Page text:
Mixed views on smoking ban

LEGISLATION to restrict smoking in enclosed public places attracted a mixed response in East Anglia last night, with health bosses and licensees divided over the issue.

By Danielle Nuttall

LEGISLATION to restrict smoking in enclosed public places attracted a mixed response in East Anglia last night, with health bosses and licensees divided over the issue.

The moves, announced in the Queen's speech yesterday will see smoking banned in all Government departments and across the NHS by the end of 2006, with few exceptions.

A year later, the ban will be rolled out to include all enclosed places and workplaces, except some licensed premises and those with specific exemptions.


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And by the end of 2008, arrangements for licensed premises will be in place, meaning all pubs and bars that prepare and serve food will be subject to the smoke-free laws.

Last night Michael Collins, chairman of Ipswich Pubwatch, said the move signalled the end of the English public house.

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He said: "Unfortunately Ireland decided to go no-smoking and it's been very successful in premises but not for businesses.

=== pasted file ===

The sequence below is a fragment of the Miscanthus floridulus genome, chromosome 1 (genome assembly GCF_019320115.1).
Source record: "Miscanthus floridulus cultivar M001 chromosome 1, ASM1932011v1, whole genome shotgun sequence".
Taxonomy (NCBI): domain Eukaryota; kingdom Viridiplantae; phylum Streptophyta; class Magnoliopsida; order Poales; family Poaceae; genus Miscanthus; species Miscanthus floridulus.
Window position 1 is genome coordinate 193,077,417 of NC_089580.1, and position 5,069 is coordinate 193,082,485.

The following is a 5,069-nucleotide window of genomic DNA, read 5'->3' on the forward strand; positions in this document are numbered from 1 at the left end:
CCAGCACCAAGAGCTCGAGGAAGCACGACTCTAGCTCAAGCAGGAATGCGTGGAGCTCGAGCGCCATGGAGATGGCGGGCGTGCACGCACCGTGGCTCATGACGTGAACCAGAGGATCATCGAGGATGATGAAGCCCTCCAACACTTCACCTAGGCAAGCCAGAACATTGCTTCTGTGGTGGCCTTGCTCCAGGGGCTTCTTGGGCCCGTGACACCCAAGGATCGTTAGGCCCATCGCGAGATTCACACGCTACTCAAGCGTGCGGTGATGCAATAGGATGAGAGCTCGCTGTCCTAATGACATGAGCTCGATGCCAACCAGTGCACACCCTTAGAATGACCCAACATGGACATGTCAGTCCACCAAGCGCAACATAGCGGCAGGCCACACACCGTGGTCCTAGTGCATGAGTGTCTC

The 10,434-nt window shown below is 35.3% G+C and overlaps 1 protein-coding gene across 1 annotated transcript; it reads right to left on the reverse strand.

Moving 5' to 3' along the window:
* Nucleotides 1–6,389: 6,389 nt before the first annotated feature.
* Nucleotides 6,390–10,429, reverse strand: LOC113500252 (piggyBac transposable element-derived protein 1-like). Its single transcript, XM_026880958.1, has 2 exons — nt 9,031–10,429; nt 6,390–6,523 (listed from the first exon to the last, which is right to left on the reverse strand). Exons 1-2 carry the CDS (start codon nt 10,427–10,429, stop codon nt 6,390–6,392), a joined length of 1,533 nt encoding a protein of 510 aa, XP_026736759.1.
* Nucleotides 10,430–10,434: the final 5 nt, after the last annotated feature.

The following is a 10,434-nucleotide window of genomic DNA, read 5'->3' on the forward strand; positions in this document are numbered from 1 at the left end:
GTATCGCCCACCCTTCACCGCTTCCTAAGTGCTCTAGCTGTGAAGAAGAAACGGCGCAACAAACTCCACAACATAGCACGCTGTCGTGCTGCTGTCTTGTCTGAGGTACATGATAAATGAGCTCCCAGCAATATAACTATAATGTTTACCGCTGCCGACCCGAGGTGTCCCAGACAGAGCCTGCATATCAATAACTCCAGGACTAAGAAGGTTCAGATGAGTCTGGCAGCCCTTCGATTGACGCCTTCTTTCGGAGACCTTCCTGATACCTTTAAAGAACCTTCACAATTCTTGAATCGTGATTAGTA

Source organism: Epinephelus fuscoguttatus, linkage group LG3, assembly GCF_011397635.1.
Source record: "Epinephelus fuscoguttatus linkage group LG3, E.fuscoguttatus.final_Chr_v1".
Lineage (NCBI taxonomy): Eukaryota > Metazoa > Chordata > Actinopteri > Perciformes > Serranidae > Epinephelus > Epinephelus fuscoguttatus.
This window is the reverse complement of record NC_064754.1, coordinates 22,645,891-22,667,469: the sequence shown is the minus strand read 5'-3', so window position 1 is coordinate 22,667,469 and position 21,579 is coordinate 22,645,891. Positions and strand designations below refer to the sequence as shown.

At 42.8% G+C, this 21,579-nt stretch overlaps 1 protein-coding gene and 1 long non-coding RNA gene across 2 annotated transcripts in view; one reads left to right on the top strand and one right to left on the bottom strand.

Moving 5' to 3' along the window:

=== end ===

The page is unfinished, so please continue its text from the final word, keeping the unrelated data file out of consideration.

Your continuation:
"The licensed trade in Ireland is down 22%. It's lovely to go into a public house if you're a non-smoker but what about your grandmother and grandfather who have smoked all their lives? How can you tell them they cannot smoke?

"I'm all for it where there is a restaurant area or if there is a bar which has children. Unfortunately, this is going to be world-wide eventually."

The measures announced in the Queen's Speech will be included in the Health Improvement and Protection Bill.

While Dr Brian Keeble, lead public health director for Suffolk East Primary Care Trusts, welcomed the new legislation, he said its introduction needed to be speeded up.

"I am supportive of it but it's disappointing the Government has not gone further and it's disappointing it's going to take another three-and-a-half years to introduce but it's a start," he said.

"There's probably about 20% or so of licensed premises that will not be covered so people working in those places will not be protected by this ban on smoking which is disappointing."

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